Teams from 24 nations will converge on Australia beginning Thursday to compete in the ATP Cup, a new event that tennis officials are hoping will becoming the leading preparatory event for the Australian Open.
Many of the world’s top players are participating in the inaugural ATP Cup, but it remains to be seen whether this event – which is very similar to the Davis Cup – will be able to find its niche in the tennis world.
Spain Given Best Shot at First ATP Cup Title
The ATP Cup begins with the 24 teams, separated into six groups of four teams each, for round-robin play. The six group winners and the two best runner-up nations will then head to the knockout rounds. Each contest features three matches: two singles competitions, and a doubles match, which will be played even if the score is already 2-0.
Most of the top players in the world are participating, though attendance is far from perfect. Both Rafael Nadal (Spain) and Novak Djokovic (Serbia) are in attendance, while Roger Federer and Andy Murray are both out. The players will be competing for $15 million in appearance fees and prize money, as well as ATP rankings points, which have never before been awarded in a team event.
ATP Cup Odds (Outright Winner)
- Spain (+300)
- Russia (+550)
- Serbia (+600)
- Australia (+700)
- France (+800)
- Germany (+800)
- Canada (+850)
Odds via PointsBet
Spain has been pegged as the early favorite in the tournament, with PointsBet making the country the +300 pick to win the first ATP Cup. Spain is also a -667 favorite to win Group B ahead of Japan (+500), Uruguay (+1600), and Georgia (+3300).
Other nations with a history of producing world-class players are also near the top of the board. Russia (+550), Serbia (+600), Australia (+700), Germany (+800), and France (+800) are among the countries given a strong chance of raising the trophy, while the United States is a +1400 pick, putting the Americans in the middle of the pack. One nation not on the board is Switzerland: with both Federer and Stan Wawrinka sitting out the event, the Swiss did not qualify for the field of 24.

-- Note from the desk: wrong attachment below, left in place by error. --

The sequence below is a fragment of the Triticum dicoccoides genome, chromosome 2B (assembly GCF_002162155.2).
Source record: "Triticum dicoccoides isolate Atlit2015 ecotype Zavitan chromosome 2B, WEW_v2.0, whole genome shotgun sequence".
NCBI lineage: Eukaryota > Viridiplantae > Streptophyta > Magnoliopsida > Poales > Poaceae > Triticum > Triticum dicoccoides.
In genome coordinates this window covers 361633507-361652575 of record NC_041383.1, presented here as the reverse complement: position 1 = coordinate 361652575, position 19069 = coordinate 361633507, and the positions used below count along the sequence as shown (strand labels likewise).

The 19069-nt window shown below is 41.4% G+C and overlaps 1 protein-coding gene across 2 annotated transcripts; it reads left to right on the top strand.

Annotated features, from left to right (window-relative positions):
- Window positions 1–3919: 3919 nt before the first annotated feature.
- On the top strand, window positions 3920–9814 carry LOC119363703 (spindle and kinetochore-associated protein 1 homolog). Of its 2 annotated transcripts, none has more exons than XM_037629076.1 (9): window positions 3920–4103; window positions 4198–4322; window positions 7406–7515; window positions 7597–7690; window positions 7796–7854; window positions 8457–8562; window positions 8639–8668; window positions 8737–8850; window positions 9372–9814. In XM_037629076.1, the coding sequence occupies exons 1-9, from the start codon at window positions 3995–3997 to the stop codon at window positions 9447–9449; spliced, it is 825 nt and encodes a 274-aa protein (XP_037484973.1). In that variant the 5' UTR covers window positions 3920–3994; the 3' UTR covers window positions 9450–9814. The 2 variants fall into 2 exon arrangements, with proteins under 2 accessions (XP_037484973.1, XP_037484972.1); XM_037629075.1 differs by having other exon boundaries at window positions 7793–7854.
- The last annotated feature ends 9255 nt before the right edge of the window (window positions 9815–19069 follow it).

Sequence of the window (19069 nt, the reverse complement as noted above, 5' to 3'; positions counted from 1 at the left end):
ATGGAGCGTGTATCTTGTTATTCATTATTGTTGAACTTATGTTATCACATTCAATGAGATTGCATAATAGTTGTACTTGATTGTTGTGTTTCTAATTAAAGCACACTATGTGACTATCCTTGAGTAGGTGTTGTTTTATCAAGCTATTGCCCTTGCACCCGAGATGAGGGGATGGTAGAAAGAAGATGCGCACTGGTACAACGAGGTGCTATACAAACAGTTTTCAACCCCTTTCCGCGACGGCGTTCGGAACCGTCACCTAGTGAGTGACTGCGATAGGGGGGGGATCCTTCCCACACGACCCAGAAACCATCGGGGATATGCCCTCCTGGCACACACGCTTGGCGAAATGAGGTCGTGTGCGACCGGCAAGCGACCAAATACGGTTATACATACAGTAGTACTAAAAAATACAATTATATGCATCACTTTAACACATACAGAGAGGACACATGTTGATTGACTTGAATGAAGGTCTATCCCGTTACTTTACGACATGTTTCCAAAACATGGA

Players Want Merger With Davis Cup
One of the major oddities of the ATP Cup is that it is taking place just six weeks after the end of the Davis Cup, one of the biggest traditions in the tennis world. That has led many, including supporters of the new event, to suggest that the two competitions don’t both need to exist.
“We need to have one Super World Cup event, whatever you want to call it,” Djokovic – head of the ATP players’ council – told reporters. “If the two sides, the ITF, the Davis Cup, and the ATP get together very quickly, it can happen possibly for 2022. I hope it will happen because it’s kind of hard to get top players to commit to play both events.”
Nadal agreed with his rival’s assessment.
“Yeah, it is confusing to have two World Cups of tennis in one month,” Nadal said. “For me personally, that’s not the ideal situation for our sport, but that’s how it works today.”